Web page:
Concerns about lack of Puerto Rico government reform raised


Puerto Rico Oversight Board members and investors raised concerns Wednesday about the pace the local government on the island was taking to reform itself and its economy.

Meanwhile, Ambac Financial Group, on behalf of its subsidiary Ambac Assurance Corp., filed an adversary complaint Tuesday against the board in U.S. District Court for Puerto Rico arguing that the Puerto Rico Oversight, Management, and Economic Stability Act is unconstitutional.

At Wednesday’s board meeting the board voted six to zero to approve its staff-proposed fiscal plan for the central government. Board member Ana Matosantos was absent.

The board is projecting COVID-19 pandemic’s effect on the local — and international — economies will reduce government revenues over the next several years. Compared to the board-certified May 2019 fiscal plan, it has 65% less surplus money available for paying debt service through 2032.

Evercore Director of Municipal Bond Research Howard Cure said Puerto Rico’s government needed to be restructured if there is to be hope of a balanced budget.

Bond insurer Ambac Financial Group, on behalf of its subsidiary Ambac Assurance Corp., filed an adversary complaint against the board in U.S. District Court for Puerto Rico.

Ambac is arguing that the Puerto Rico Oversight, Management, and Economic Stability Act is contrary to the uniformity clauses of the U.S. Constitution’s Bankruptcy Clause. Ambac says the clause requires Congress to create bankruptcy laws that are uniform for all debtors. PROMESA picked out the island’s government entities for special treatment, the bond insurer said.

Adversary proceedings are like lawsuits within the PROMESA Title III bankruptcy process.

Elizabeth Prelogar, partner at law firm Cooley LLP that is representing Ambac, said, “No creditors of any other territory, municipality, or governmental debtor have been subject to the sort of discriminatory treatment being faced by creditors of the commonwealth – and the Constitution requires uniform bankruptcy laws to guard against this result.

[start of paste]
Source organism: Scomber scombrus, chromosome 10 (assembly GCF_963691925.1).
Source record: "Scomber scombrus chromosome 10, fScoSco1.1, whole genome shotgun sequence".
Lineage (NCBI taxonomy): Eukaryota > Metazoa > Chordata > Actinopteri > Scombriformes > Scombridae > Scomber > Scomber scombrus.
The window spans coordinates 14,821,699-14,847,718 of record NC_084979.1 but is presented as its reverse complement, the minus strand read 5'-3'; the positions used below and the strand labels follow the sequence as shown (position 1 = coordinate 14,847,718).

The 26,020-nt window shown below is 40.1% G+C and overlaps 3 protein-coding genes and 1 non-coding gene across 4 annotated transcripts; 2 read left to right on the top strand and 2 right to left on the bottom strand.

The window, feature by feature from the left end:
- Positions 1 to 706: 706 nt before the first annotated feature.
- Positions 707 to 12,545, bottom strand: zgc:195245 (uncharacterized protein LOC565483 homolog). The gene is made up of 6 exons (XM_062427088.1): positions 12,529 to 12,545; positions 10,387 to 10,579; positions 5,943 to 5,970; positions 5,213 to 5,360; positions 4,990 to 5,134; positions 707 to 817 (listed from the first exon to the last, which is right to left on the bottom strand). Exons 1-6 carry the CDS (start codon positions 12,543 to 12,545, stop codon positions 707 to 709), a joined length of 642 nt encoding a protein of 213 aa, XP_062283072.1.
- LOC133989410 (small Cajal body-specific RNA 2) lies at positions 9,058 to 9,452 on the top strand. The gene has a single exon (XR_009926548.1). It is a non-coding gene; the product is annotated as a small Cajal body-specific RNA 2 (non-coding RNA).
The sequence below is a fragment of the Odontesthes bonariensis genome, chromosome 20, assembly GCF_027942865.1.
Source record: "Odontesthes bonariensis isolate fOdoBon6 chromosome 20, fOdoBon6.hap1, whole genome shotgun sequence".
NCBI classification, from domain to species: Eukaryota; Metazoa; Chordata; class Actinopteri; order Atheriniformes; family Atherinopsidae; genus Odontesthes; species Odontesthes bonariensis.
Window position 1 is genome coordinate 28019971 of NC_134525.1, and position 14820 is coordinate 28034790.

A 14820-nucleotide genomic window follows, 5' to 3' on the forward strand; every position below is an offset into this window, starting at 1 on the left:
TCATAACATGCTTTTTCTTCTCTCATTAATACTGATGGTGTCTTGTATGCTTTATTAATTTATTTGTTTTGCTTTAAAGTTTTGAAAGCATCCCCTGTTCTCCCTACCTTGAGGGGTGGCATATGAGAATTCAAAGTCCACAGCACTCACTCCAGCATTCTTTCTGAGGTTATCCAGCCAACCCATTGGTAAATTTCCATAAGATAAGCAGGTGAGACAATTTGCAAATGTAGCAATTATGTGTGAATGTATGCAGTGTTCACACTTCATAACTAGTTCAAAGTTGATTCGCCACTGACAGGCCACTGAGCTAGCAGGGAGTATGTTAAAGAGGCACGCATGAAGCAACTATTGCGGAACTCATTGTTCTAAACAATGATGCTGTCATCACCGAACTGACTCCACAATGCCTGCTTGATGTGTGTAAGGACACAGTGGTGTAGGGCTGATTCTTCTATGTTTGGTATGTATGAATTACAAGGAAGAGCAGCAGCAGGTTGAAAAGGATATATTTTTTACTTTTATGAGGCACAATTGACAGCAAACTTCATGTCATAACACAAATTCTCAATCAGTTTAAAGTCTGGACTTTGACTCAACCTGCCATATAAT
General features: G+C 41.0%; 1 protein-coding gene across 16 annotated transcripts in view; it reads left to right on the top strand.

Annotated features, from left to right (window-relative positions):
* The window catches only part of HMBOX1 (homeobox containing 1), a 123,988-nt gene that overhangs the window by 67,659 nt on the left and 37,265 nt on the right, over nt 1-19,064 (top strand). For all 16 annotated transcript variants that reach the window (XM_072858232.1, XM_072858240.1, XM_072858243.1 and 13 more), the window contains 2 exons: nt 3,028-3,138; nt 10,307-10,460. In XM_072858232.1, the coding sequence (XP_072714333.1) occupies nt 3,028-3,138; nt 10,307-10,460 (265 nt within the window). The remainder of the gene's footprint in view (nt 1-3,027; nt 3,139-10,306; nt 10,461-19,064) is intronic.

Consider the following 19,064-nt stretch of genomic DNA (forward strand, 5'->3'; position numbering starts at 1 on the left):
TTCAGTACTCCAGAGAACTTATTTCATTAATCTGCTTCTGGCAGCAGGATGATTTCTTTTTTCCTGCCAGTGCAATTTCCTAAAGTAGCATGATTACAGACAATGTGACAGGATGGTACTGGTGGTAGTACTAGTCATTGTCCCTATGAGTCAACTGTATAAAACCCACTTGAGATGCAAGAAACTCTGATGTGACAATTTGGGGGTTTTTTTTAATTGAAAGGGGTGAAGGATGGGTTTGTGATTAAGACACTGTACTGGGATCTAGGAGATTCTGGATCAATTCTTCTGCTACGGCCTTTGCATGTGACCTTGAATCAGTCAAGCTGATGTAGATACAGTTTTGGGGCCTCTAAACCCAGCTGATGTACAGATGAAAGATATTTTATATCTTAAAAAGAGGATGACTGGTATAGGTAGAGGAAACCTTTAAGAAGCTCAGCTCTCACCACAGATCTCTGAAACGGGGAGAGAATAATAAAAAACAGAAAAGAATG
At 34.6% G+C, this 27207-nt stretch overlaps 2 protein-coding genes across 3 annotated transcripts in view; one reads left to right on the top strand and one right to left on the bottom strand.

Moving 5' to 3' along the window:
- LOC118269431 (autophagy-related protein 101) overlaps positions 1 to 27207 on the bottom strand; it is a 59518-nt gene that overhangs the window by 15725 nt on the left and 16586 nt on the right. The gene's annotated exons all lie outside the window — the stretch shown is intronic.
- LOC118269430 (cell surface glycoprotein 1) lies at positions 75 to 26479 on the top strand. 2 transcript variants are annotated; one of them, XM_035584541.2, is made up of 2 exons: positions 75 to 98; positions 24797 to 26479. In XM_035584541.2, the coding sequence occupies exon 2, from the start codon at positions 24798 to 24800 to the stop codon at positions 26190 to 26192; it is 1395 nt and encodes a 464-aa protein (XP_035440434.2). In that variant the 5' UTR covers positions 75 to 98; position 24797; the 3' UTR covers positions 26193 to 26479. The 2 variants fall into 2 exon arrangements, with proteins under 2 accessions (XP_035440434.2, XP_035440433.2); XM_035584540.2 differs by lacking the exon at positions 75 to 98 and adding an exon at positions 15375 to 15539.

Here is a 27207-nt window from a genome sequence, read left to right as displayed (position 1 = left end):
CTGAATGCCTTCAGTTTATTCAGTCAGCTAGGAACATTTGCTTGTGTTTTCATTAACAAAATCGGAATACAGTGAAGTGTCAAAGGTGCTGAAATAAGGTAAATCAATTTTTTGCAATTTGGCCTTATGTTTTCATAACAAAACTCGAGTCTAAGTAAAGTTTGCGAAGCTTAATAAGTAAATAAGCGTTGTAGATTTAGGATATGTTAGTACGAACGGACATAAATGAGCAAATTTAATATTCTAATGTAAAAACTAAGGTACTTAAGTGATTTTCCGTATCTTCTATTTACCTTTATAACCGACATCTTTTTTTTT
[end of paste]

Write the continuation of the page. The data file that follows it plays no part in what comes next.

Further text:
PROMESA board members had various thoughts on how the local government has functioned — or not functioned.

Board member José González said since the board was founded in late summer of 2016, the local government’s progress in changing its practices has been slow. It hasn’t rethought the way it is delivering services. He said it was “critically important” the local government follows through with reforms.

Board member Andrew Biggs said the government’s failure to institute “structural reforms” affects aspects such as the labor market and the ease of doing business on the island.

Oversight Board Executive Director Natalie Jaresko said the local government has shown a lack of appetite for structural reforms and a lack of application of agreed-upon reforms in the past.

Evercore Director of Municipal Bond Credit Research, Howard Cure, said, “Puerto Rico’s government and operations clearly need to be restructured if there is any hope of balancing their budget going forward. Delaying change simply makes restructuring that much harder.”

Jaresko said the fiscal plan includes “milestone budgeting,” which provides bonuses for government workers and additional funding to parts of government after certain goals are met. She said she hoped that would help induce the government to make some of the changes and advances that the board seeks.

On Wednesday Puerto Rico commentator Cate Long tweeted that the board has a history of projecting lower revenues than have actually come about.

Cure said, “The current situation also highlights the dependency of the commonwealth on the federal government… . Hopefully, someone in Washington will lobby on their behalf, but without direct representation in Congress, that also becomes difficult.”

Puerto Rico attorney John Mudd said, “The real question now is whether there will be new negotiations with bondholders, how long it will take, and whether there will be a new plan of adjustment.” Mudd represents creditors in the Puerto Rico bankruptcy.

Jaresko said Wednesday that she wouldn’t comment on possible revisions to the February-proposed board plan of adjustment for central government debt.

AllianceBernstein Municipal Credit Analyst John Ceffalio said, “The economic impacts of COVID-19 as identified by the fiscal plan are sobering. I am skeptical that the surplus the plan identifies will be enough to satisfy bondholders and bond insurers. I am concerned that negotiations for both the general government credits and [the Puerto Rico Electric Power Authority] will extend past the [November] election, which may lead to further delays if there are political changes.”

At Wednesday’s board hearing ex-officio board member Omar Marrero said the local government, of which he is a member, is projecting that revenues next fiscal year will be down 6.7% from this fiscal year.

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